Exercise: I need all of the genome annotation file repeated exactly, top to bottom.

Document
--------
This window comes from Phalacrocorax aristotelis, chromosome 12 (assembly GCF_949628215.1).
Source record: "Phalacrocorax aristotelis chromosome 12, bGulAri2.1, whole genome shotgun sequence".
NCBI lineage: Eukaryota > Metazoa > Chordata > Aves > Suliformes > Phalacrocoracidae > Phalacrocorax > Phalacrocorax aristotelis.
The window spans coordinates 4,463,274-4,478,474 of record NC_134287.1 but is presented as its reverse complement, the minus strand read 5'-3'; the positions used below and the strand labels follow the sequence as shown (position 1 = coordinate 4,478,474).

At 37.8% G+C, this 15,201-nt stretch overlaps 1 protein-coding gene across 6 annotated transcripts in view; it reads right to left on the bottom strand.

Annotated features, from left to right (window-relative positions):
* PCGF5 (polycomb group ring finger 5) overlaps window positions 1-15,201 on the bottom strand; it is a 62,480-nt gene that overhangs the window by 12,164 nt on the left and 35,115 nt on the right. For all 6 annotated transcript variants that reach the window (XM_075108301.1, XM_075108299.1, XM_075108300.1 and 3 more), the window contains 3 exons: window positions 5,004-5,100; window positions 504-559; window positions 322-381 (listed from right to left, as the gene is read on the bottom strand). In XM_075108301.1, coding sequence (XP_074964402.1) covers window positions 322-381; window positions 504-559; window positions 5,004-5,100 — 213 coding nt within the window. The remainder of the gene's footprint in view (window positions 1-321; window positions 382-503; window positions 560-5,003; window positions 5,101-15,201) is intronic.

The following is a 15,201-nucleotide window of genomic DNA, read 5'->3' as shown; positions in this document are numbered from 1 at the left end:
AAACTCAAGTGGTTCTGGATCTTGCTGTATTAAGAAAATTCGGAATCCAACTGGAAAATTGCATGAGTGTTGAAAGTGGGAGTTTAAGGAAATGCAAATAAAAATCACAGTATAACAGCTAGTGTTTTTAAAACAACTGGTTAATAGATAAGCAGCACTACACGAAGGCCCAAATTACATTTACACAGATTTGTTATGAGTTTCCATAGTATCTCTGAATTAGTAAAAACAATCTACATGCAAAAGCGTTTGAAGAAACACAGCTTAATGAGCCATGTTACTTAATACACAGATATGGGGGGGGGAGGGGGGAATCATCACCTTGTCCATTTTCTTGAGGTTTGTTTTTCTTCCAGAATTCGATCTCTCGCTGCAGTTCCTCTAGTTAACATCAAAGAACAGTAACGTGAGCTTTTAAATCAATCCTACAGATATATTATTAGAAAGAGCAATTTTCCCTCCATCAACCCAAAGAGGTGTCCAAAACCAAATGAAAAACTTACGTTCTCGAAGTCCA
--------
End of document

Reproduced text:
This window comes from Phalacrocorax aristotelis, chromosome 12 (assembly GCF_949628215.1).
Source record: "Phalacrocorax aristotelis chromosome 12, bGulAri2.1, whole genome shotgun sequence".
NCBI lineage: Eukaryota > Metazoa > Chordata > Aves > Suliformes > Phalacrocoracidae > Phalacrocorax > Phalacrocorax aristotelis.
The window spans coordinates 4,463,274-4,478,474 of record NC_134287.1 but is presented as its reverse complement, the minus strand read 5'-3'; the positions used below and the strand labels follow the sequence as shown (position 1 = coordinate 4,478,474).

At 37.8% G+C, this 15,201-nt stretch overlaps 1 protein-coding gene across 6 annotated transcripts in view; it reads right to left on the bottom strand.

Annotated features, from left to right (window-relative positions):
* PCGF5 (polycomb group ring finger 5) overlaps window positions 1-15,201 on the bottom strand; it is a 62,480-nt gene that overhangs the window by 12,164 nt on the left and 35,115 nt on the right. For all 6 annotated transcript variants that reach the window (XM_075108301.1, XM_075108299.1, XM_075108300.1 and 3 more), the window contains 3 exons: window positions 5,004-5,100; window positions 504-559; window positions 322-381 (listed from right to left, as the gene is read on the bottom strand). In XM_075108301.1, coding sequence (XP_074964402.1) covers window positions 322-381; window positions 504-559; window positions 5,004-5,100 — 213 coding nt within the window. The remainder of the gene's footprint in view (window positions 1-321; window positions 382-503; window positions 560-5,003; window positions 5,101-15,201) is intronic.

The following is a 15,201-nucleotide window of genomic DNA, read 5'->3' as shown; positions in this document are numbered from 1 at the left end:
AAACTCAAGTGGTTCTGGATCTTGCTGTATTAAGAAAATTCGGAATCCAACTGGAAAATTGCATGAGTGTTGAAAGTGGGAGTTTAAGGAAATGCAAATAAAAATCACAGTATAACAGCTAGTGTTTTTAAAACAACTGGTTAATAGATAAGCAGCACTACACGAAGGCCCAAATTACATTTACACAGATTTGTTATGAGTTTCCATAGTATCTCTGAATTAGTAAAAACAATCTACATGCAAAAGCGTTTGAAGAAACACAGCTTAATGAGCCATGTTACTTAATACACAGATATGGGGGGGGGAGGGGGGAATCATCACCTTGTCCATTTTCTTGAGGTTTGTTTTTCTTCCAGAATTCGATCTCTCGCTGCAGTTCCTCTAGTTAACATCAAAGAACAGTAACGTGAGCTTTTAAATCAATCCTACAGATATATTATTAGAAAGAGCAATTTTCCCTCCATCAACCCAAAGAGGTGTCCAAAACCAAATGAAAAACTTACGTTCTCGAAGTCCA